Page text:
Centuries ago cooks threw in bay leaves, bacon, lemon juice, vinegar, mace, ginger, and saffron.  Apparently the mushrooms are not authentic, but I can't do without!  The Russians usually serve this with Julienne Potatoes instead of noodles.  So, if you're feeling a little "Russian,"  pull out the spuds!  Remember, spuds are sexy.


2 lbs beef tenderloin cut into strips. (can use round steak, or even roast.)
2 Tbs olive oil

2 Tbs butter
1/2 cup chopped shallots
1 cup consomme, or beef broth
1 lb small button mushrooms - thickly sliced
2 Tbs cognac
1/4 cup whipping cream
1/2 cup sour cream
1 Tbs Dijon mustard
1 Tbs fresh chopped Dill                                                                  

12 oz wide egg noodles
1 Tbs paprika


Season meat with salt and pepper,  brown in oil on high heat approximately 2-3 minutes.

Melt 2 Tbs butter and saute shallots about 2 minutes.

Add mushrooms, season with pepper, continue to saute.

Add consomme and cognac.

Simmer until liquid thickens and just coats mushrooms, about 14 minutes.

Stir in whipping cream, sour cream, and mustard.

Add meat and simmer over medium-low heat until heated through.

Stir in chopped dill and season with salt and pepper to taste.

Cook noodles and toss with 1 Tbsp butter.

Distribute noodles on plates, top with meat sauce and sprinkle generously with paprika.


Pinot Noir


Just don't.

                                                                    Not here, not now.

Do this, don't talk to me.

                                                                           Don't even.


Walk away now.

                                                        You'll be on the street by midnight.

There was a woman feeling hungry,
And needing something filling,
So she went into a restaurant,
That everyone gave top billing.

She asked for a recommendation,
The waiter gave a gentle cough,
'We will give you the speciality,
Our famous beef stroganoff.'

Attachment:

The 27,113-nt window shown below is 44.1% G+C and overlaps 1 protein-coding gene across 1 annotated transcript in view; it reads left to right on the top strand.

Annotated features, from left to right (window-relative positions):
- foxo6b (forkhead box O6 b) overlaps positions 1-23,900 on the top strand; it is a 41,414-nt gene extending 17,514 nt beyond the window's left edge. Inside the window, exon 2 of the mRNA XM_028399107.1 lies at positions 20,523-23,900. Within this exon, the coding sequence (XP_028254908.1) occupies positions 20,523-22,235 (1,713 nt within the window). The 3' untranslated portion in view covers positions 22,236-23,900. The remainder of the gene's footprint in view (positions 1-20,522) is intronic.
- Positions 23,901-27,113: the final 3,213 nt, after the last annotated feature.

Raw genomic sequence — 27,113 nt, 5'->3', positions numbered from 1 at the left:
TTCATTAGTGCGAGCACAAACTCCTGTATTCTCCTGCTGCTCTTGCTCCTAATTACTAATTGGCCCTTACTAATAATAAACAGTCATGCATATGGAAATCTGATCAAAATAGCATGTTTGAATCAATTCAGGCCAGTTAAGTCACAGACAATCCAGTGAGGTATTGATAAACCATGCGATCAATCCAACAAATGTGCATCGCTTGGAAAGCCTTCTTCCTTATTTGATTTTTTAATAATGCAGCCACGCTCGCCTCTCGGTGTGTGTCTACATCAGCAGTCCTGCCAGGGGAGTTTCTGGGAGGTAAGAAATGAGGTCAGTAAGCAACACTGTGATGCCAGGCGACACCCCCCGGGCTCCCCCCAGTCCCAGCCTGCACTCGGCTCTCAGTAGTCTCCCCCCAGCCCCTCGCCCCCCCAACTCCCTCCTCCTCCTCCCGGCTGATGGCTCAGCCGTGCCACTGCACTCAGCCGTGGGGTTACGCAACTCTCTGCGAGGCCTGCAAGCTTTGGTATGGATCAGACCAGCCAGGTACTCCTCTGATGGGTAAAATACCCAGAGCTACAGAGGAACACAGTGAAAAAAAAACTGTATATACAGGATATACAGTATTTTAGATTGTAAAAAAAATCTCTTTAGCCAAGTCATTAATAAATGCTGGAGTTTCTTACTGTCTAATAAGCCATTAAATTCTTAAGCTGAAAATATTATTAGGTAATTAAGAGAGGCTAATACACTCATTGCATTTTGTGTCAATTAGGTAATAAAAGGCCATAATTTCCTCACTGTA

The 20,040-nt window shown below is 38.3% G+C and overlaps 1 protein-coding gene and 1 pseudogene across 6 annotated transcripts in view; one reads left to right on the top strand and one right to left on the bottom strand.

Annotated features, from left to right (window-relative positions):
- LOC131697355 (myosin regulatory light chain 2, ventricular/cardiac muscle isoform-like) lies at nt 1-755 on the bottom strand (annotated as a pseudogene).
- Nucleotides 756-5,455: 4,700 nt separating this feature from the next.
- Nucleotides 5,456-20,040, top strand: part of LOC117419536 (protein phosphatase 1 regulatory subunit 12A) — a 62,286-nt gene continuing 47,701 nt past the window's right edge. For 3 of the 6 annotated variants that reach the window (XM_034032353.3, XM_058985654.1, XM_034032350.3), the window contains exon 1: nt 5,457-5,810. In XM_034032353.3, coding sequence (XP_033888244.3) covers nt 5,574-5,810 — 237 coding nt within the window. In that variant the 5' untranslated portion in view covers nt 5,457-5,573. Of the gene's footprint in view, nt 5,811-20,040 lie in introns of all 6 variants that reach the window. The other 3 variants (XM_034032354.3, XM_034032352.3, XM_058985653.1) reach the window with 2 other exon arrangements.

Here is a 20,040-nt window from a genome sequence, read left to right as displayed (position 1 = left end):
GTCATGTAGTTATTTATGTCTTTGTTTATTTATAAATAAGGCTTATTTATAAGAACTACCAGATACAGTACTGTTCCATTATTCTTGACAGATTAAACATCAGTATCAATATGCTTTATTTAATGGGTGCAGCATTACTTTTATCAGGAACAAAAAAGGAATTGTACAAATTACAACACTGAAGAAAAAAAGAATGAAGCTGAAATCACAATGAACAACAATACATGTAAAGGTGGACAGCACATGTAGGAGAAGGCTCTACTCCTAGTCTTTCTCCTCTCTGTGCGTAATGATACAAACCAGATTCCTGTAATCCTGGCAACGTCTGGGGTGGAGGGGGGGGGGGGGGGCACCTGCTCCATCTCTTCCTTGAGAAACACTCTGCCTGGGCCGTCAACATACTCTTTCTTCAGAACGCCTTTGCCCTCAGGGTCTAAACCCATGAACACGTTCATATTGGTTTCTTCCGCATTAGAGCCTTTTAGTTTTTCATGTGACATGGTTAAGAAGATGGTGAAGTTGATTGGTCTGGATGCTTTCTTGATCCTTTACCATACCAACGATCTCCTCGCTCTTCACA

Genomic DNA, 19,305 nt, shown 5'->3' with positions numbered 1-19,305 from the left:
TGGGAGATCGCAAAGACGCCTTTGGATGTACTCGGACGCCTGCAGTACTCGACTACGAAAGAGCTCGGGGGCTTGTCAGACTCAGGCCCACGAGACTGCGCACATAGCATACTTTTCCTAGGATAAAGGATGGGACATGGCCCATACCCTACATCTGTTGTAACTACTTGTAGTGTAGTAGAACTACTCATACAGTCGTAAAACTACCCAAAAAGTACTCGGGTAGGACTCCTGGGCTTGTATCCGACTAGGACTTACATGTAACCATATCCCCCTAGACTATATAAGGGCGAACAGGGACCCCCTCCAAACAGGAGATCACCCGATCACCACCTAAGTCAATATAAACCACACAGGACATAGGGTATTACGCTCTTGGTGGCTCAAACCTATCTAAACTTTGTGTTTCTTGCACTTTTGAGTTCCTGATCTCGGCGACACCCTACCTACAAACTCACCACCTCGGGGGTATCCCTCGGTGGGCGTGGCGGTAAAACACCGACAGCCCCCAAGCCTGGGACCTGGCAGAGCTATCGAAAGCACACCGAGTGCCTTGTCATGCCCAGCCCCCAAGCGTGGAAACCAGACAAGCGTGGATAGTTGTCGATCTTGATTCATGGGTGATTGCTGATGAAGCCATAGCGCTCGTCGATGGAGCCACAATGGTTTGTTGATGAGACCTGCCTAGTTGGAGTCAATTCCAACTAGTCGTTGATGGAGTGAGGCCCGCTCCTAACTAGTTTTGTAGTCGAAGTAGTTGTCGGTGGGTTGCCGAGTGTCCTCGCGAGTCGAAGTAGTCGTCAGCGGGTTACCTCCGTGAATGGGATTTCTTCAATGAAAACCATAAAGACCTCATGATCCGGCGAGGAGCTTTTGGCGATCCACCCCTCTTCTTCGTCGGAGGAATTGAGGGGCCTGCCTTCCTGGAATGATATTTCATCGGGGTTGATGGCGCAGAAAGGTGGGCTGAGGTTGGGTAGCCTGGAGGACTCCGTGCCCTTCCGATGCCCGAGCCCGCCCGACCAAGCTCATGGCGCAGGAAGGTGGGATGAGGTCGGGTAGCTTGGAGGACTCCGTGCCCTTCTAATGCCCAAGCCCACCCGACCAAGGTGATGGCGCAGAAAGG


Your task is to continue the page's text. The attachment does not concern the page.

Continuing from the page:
Без перевода!

Saturday, November 12, 2011

Moscow On The Hill


I put on my taupe sweater with matching pumps and headed to Moscow.  Along with twenty-two others that were looking for some Russian delight in their evening, we managed to share each other's Borscht Soup (served authentically hot with a dollop of sour cream and dill) - Pelmenis (filled, hand-made dumplings), Cabbage Rolls, and the best dog-gone Beef Stroganoff I ever laid my lips on.  No kidding.  There was one problem though - The company was so fine, I talked more than I ate, and before I knew it I looked up to see everyone's plates were gone and mine was still  in front of me mostly filled.  Needless to say my daughter, Hannah, appreciated the leftovers with me the next day.

Moscow on the Hill is also a Vodka Lounge.  Russians do not consider their meal complete without vodka, and neither did we.  It not only thaws you, but also breaks the social ice!  This is home of the first and only  horseradish infused vodka - family created, and could quite possibly create families!  I started the evening with a pear infused champagne that delighted my senses and woke my pours from a hard-day's work.  My friend, Milind, knowing I love all things coffee, encouraged me to sample his coffee martini.  My oh my, he had to beg it back, so I had to order my own.  Since I recently learned how to infuse vodka, this will definitely be my next exploration.
Moscow On The Hill has a wonderful happy hour, they offer catering, Banquets, take out, and patio dining.  The menu is rich with favorite Russian delicacies.  Some have a noticeable French, Mediterranean, and far-Eastern influence.  They have won over eleven awards.  They also won twenty-three thumbs up on this particular night.


                                As you can see by all the spoons, dessert was shared as well.

                                                 371 Selby Avenue, St. Paul, MN  55102

Following dinner, a small group slipped away to the cellar of  W.A. Frost, across the street.  But that's another story, for another day.

                                                                                Na Zdorovie!